Data weighting plays a crucial role as far as market research is concerned. One must admit that various factors affect the validity of findings, including data cleaning, collection methods, questionnaire designs, respondent selection, and the correct sample frames, just but to mention a few. As much as they are important, they are not a guarantee that the data will be valid. Some things are beyond your control, and one of them is how your respondents represent the entire population. If it doesn’t end up well, weighting data is a key tool used by market research experts under such circumstances. Let’s take a look at this concept in detail.
What is Data Weighting?
Data weighting is a concept that revolves around how the sample data represents the actual data. The percentage of buyers, non-buyers, males, females, and other characteristics should be properly proportional to the entire population. However, there are times when things don’t go that way. Consequently, some groups end up being underrepresented or over-represented. Since the sample size doesn’t represent the population well, analyzing the data is inappropriate, and the analysis is wrong and misleading.
That’s where data weighting comes in. its means adjusting the sample data to ensure that it corresponds to what the actual population looks like. It includes adjusting the percentage of the sample data to be similar to the one of the actual population percentage.
Here is an excellent example:
If you carry out a survey only to find out that only 10% of the respondents are male, is that a great representation of the actual population? Far from it if the actual population percentage stands at 50%. How you adjust the 10% to the 50% is data weighting. There are various ways of adjusting the figure, but that’s a discussion for another day.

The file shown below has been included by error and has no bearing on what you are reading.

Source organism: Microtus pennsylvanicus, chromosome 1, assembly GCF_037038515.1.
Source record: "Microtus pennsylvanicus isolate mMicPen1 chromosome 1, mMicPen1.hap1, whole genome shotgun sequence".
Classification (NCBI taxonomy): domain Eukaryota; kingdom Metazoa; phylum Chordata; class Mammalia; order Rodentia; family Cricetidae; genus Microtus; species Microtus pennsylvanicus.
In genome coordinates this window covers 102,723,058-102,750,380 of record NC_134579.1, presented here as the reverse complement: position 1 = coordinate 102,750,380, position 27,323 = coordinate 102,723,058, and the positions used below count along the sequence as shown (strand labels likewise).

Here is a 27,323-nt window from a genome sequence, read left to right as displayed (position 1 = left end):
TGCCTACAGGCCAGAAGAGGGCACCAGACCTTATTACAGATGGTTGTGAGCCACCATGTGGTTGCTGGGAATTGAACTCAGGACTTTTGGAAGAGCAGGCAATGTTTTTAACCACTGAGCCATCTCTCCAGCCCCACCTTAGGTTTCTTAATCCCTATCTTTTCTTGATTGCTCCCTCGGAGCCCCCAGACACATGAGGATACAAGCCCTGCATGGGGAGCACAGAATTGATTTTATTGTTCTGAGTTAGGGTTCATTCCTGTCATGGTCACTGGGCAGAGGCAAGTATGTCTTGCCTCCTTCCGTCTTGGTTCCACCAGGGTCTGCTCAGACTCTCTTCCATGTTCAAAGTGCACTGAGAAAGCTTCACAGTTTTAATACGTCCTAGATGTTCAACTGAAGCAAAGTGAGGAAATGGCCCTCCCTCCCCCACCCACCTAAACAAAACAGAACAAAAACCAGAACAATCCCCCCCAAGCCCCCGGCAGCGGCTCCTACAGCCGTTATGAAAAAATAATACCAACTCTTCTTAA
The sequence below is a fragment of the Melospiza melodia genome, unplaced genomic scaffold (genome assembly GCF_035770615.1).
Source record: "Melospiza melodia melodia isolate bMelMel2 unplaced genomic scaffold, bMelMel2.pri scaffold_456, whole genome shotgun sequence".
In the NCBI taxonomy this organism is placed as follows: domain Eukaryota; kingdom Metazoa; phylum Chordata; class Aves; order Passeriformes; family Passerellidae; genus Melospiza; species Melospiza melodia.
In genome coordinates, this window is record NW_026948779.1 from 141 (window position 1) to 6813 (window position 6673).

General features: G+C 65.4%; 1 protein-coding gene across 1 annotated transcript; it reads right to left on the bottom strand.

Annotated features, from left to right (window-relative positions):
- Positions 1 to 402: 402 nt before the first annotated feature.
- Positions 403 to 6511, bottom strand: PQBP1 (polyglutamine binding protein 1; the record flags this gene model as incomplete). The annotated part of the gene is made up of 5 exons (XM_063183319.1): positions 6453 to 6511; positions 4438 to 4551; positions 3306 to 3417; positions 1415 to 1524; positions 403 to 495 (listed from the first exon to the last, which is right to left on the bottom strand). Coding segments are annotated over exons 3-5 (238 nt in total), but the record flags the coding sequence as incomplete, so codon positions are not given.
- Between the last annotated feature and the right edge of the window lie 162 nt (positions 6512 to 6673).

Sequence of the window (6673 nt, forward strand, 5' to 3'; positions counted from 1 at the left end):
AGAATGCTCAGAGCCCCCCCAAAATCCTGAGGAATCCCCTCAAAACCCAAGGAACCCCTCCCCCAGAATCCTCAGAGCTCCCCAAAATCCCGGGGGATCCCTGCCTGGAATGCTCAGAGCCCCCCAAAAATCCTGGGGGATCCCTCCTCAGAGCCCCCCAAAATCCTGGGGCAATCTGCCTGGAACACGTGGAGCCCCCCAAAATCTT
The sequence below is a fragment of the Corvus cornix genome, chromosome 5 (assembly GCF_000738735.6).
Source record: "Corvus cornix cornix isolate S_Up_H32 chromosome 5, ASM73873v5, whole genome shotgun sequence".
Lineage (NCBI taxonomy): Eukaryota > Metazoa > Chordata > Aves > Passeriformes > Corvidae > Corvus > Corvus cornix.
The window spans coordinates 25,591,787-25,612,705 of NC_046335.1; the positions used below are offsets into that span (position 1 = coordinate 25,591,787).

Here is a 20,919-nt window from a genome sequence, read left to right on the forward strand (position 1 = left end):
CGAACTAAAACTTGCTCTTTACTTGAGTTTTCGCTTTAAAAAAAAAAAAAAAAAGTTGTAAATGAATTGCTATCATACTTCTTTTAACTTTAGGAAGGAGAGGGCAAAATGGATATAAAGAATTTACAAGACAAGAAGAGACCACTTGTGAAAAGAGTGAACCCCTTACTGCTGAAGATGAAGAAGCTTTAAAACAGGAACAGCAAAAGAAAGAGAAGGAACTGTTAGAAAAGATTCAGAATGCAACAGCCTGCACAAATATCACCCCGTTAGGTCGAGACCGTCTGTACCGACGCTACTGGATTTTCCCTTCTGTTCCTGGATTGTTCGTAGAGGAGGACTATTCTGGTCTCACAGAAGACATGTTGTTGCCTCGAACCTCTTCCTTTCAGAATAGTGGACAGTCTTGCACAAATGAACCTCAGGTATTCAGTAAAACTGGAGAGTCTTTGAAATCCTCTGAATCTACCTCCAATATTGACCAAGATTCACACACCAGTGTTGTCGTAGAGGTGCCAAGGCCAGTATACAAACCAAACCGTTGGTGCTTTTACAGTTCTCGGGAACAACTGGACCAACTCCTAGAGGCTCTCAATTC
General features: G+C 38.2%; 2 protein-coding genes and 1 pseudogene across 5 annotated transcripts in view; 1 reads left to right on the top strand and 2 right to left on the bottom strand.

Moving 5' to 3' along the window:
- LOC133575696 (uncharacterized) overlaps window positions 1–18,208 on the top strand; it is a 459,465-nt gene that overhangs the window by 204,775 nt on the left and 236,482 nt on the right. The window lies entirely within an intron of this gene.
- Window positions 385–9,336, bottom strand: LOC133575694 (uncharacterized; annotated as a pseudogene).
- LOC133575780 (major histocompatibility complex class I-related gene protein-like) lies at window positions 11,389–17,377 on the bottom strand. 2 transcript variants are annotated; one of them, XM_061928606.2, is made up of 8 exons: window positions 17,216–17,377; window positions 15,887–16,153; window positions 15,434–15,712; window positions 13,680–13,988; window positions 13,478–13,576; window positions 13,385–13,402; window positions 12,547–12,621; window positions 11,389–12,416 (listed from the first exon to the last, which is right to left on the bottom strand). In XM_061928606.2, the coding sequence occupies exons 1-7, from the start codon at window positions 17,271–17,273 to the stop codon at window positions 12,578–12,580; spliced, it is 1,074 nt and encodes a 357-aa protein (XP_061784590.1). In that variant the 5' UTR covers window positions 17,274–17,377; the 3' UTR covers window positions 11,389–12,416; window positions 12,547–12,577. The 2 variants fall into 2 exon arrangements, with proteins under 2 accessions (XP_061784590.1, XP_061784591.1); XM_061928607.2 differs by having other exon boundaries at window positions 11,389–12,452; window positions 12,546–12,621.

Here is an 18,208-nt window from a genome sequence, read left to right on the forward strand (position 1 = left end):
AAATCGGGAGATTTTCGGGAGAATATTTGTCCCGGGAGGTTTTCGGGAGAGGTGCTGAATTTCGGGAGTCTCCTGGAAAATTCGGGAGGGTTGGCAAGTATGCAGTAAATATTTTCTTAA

Why do Market Research Experts Use Data Weighting?
It is no secret that market research experts have no control over the characteristics of the people who participate in their survey. Therefore, whether it represents the entire population or not is something beyond the organizer. What happens if they are not lucky enough to have results that balance every group? Proceeding regardless despite the inconsistency isn’t an option. That’s why market research experts use data weighting.
Remember that as much as you are using a sample, the final achievement is understanding the actual population. The discrepancies make it wrong to proceed lest the survey results lead to the wrong conclusion. It is important to note that the experts need not use it at all times. If the population is neither under-represented nor overrepresented, data weighting is unnecessary.
Going by the above discussion, the importance of data weighting in market research is indisputable. It is one of the ways of validating the data collected from the respondents. Otherwise, the sample data will not be a wise representation of the actual population. Under such circumstances, how do you expect to relate the survey findings to the actual situation on the ground? That’s why many market research experts use this concept. It makes results and conclusions drawn from them accurate and appropriate.